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Sample Memorandum


To: Ray Crosson, Senior Vice President, Human Resources
From: Kelly Ratajczak, Intern, Purchasing Department
Subject: Proposal to Add a Wellness Program
Date: April 24, 2006

Health care costs are rising. In the long run, implementing a wellness program in our corporate culture will decrease the company's health care costs.

Research indicates that nearly 70% of health care costs are from common illnesses related to high blood pressure, overweight, lack of exercise, high cholesterol, stress, poor nutrition, and other preventable health issues (Hall, 2006). Health care costs are a major expense for most businesses, and they do not refl.ect costs due to the loss of productivity or absenteeism. A wellness program would address most, if not all, of these health care issues and related costs.

Benefits of Healthier Employees

A wellness program would substantially reduce costs associated with employee health care, and in addition, our company would prosper through many other benefits. Businesses that have wellness programs show a lower cost in production, fewer sick days, and healthier employees ("Workplace Health," 2006). Our healthier employees will help to cut not only our production and absenteeism costs but also potential costs such as higher turnover because of low employee morale.

Implementing the Program

Implementing a good wellness program means making small changes to the work environment, starting with a series of information sessions. Simple changes to our work environment should include healthier food selections in vending machines and in the employee cafeteria. A smoke-free environment, inside and outside the building, could be a new company policy. An important step is to educate our employees through information seminars and provide health care guides and pamphlets for work and home. In addition, the human resources department could expand the current employee assistance program by developing online materials that help employees and their families to assess their individual health goals.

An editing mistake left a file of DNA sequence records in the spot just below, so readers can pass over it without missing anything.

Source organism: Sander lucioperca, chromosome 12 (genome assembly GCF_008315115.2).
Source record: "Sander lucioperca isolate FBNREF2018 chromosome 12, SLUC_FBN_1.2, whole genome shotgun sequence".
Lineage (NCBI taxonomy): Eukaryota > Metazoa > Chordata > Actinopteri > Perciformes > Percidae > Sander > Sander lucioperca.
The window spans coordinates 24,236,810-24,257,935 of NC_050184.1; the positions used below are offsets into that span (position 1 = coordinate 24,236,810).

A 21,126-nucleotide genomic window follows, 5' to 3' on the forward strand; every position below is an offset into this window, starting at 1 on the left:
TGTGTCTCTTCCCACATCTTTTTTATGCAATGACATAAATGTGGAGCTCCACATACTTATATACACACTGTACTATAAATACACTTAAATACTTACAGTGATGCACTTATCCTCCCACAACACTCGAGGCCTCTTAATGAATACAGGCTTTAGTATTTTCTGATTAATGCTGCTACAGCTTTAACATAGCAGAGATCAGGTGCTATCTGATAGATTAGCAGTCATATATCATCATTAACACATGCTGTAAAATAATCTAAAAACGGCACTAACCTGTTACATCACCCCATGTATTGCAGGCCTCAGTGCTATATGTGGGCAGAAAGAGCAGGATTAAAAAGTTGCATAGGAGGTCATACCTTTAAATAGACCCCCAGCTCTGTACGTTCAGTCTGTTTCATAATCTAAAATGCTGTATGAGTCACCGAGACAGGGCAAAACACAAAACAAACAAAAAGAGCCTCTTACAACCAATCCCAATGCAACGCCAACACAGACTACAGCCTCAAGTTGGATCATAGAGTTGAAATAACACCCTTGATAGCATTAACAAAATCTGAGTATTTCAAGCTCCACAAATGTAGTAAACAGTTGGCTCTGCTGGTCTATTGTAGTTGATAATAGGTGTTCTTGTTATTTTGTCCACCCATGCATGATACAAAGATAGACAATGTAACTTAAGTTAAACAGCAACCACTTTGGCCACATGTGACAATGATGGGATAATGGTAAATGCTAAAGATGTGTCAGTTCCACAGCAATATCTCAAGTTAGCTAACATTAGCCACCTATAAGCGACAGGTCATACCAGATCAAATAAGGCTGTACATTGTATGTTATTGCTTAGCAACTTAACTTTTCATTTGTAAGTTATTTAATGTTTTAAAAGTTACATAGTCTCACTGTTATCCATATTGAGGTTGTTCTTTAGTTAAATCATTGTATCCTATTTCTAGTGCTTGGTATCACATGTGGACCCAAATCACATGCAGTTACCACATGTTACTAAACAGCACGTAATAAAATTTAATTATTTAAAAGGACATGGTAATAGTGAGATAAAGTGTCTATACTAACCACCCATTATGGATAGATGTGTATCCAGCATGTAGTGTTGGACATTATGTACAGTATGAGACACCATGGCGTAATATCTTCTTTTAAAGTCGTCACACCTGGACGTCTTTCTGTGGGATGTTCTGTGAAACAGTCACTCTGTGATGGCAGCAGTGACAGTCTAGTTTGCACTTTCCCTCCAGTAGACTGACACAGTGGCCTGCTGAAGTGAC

Each health program is different in its own way, and there are a number of programs that can be designed to meet the needs of our individual employees. Some programs that are becoming increasingly popular in the workplace are the following ("Workplace Health," 2006):
•health promotion programs
•subsidized health club membership
•return-to-work programs
•health-risk appraisals and screenings

Obstacles: Individual and Financial

The Largest barrier in a wellness program is changing the habits and behaviors of our employees. Various incentives such as monetary bonuses, vacation days, merchandise rewards, recognition, and appreciation help to instill new habits and attitudes. Providing a healthy environment and including family in certain programs also helps to encourage healthier choices and behaviors (Hall, 2006).

In the long run, the costs of incorporating a wellness program will be far less than rising costs associated with health care. An employee's sense of recognition, appreciation, or accomplishment is an incentive that has relatively low or no costs. The owner of Natural Ovens Bakery, Paul Silt, has stated that his company gained financially after providing programs including free healthy lunches for employees (Springer, 2005). Silt said he believes that higher morale and keeping valuable employees have helped his business tremendously.

It is important that our company be healthy in every way possible. Research shows that 41% of businesses already have some type of wellness program in progress and that 32% will incorporate programs within the next year ("Workplace Health," 2006). Our company should always be ahead of our competitors. I want to thank you for your time, and I look forward to discussing this proposal with you further next week.